Garcetti’s principles are also informed by his heritage. The son of former LA District Attorney Gil Garcetti, his grandfather was brought to the US from Mexico as a child after his great grandfather was hung during the Mexican Revolution. So, in essence, Garcetti’s grandfather was a DREAMer. Garcetti’s maternal grandparents were from Russian Jewish immigrant families.
A longtime supporter of the LGBT community, Garcetti says it is “an incredible honor and surprise” to have been voted Best LGBT Ally by readers of the Los Angeles Blade.
“I just have a core philosophy: we are all strongest when we get as many people included in the progress of our city, our nation, and our world,” Garcetti says. “And it’s a very simple premise that cities are usually more tolerant places. They are usually more successful places because of that tolerance. And more than tolerant—that sort of inclusion demands that we fight. Each one of us has defining struggles in our life and our generation. And for me, LGBTQ equality has probably been one of the defining struggles of our generation and the one I’ve probably been as deeply in as any one else,” especially as a crusader for marriage equality with his close out friend, Marc Solomon.
Since former LA Mayor Antonio Villaraigosa was very involved with the Mayors for Freedom to Marry initiative announced at the Mayors Conference in 2012, would Garcetti take a lead in a new mayors coalition to serve as a firewall against the Trump administration rollback of policies and record hate violence in 2017? Read a definitive list of Trump actions against LGBT rights, here.
“Absolutely,” Garcetti says. “I think there is a session at the US Conference of Mayors on this and I think out of that there will be an action plan of where we need to engage this administration. With LGBT stuff, it’s been a little trickier, outside the Pentagon actions [on transgender servicemembers], we’re not sure whether it’s going to be done through judges or whether they are going to do things blatantly. But certainly when the president tweeted what he did, which wound up being against what the Pentagon wanted to do themselves on transgender service members, we were able to respond—all the big city mayors in a coalition.”
Garcetti says the mayors don’t have formal names for some of the work they do, but they do have a network. “I think we’re going to mobilize that again and frequently,” he says. “This is an administration that isn’t just hostile to immigrants and women, they’re hostile to the LGBTQ community. And they will throw us all under the bus in a morning tweet or in a mid-afternoon court decision when we’re not looking. I think it is really, really critical for mayors that are kind of the front line now to be able to mobilize quickly. I absolutely anticipate the coalition to continue to be mobilized around these issues.”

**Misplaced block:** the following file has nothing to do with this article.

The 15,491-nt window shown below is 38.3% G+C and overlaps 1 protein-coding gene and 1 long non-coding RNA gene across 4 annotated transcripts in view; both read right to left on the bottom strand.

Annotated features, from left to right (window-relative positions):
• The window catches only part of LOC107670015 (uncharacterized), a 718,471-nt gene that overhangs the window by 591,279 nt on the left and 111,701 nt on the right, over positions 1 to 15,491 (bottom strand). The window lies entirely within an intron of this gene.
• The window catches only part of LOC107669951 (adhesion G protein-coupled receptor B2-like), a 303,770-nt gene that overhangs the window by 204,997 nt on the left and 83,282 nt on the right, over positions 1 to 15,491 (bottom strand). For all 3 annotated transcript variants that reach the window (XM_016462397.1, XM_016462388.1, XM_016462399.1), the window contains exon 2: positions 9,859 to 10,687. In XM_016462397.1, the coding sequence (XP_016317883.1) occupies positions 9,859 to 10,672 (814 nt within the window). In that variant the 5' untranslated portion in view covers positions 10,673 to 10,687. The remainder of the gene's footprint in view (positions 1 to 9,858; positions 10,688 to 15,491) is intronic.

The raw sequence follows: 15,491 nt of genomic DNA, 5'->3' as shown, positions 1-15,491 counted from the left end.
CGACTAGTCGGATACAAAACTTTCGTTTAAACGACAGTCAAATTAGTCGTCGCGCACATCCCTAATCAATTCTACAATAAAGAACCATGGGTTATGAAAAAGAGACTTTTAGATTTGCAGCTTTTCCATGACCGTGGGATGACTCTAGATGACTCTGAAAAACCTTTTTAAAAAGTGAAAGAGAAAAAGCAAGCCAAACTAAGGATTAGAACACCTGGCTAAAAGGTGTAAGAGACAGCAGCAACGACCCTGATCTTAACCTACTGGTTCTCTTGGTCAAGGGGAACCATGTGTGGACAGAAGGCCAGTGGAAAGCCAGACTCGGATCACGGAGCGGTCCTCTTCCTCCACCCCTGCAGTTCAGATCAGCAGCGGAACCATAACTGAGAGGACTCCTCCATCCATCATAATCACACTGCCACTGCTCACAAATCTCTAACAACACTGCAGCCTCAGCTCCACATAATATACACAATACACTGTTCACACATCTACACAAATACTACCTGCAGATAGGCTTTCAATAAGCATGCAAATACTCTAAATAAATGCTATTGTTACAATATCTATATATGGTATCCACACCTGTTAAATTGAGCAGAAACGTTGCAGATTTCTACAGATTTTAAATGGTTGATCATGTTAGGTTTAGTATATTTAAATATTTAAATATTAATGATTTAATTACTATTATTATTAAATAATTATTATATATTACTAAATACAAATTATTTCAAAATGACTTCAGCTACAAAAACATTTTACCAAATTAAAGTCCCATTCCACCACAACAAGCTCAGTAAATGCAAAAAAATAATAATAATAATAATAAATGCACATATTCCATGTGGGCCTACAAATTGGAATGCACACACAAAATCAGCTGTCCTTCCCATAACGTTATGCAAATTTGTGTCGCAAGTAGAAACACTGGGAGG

But will you take a leadership role? “Absolutely. Los Angeles is one of the most important cities with an LGBTQ population and full of LGBTQ leadership among both the community and its allies so we absolutely will – along with San Francisco and New York,” Garcetti says.
“But we also found a lot of allies even in the fight in Charlotte, North Carolina [after passage of anti-trans HB2 and the subsequent boycott by a number of states and cities]. That was something we took up and we had our colleague, who’s the mayor of Charlotte at the same time, saying please don’t have these bans on travel. And we walked through why it was so important: we would help engage directly with the community groups that are on the ground to help them fight the fight and support them directly—but that didn’t mean we had to bring conferences or businesses there. So absolutely, I’ll continue to play a leadership role in that.”
If there’s one characteristic that might distinguish Garcetti from the DC prospective presidential pack it’s that he can be angry, intelligently and emotionally reflect that anger back—and then be infuriatingly and infectiously optimistic.
“I know a lot of people are depressed out there. I couldn’t be more excited and empowered. I think this kick in the rear end in the last year is not the way we would want to come to activism. But this is a level of activism I haven’t felt in over a decade,” Garcetti says. “There’s never been a single issue in the polling that I’ve seen in America that has changed as quickly as something like marriage equality. African American civil rights took many more decades. The women’s rights struggle took many more decades. And we can’t lose that momentum. So don’t think just about playing defense. Let’s continue to be on offense and let’s continue to lead.”
Here’s LA Mayor Eric Garcetti’s speech before a crowd of 700,000 protesters at the Women’s March. Contrast this with the Trump campaign ad for your January moment of activist zen.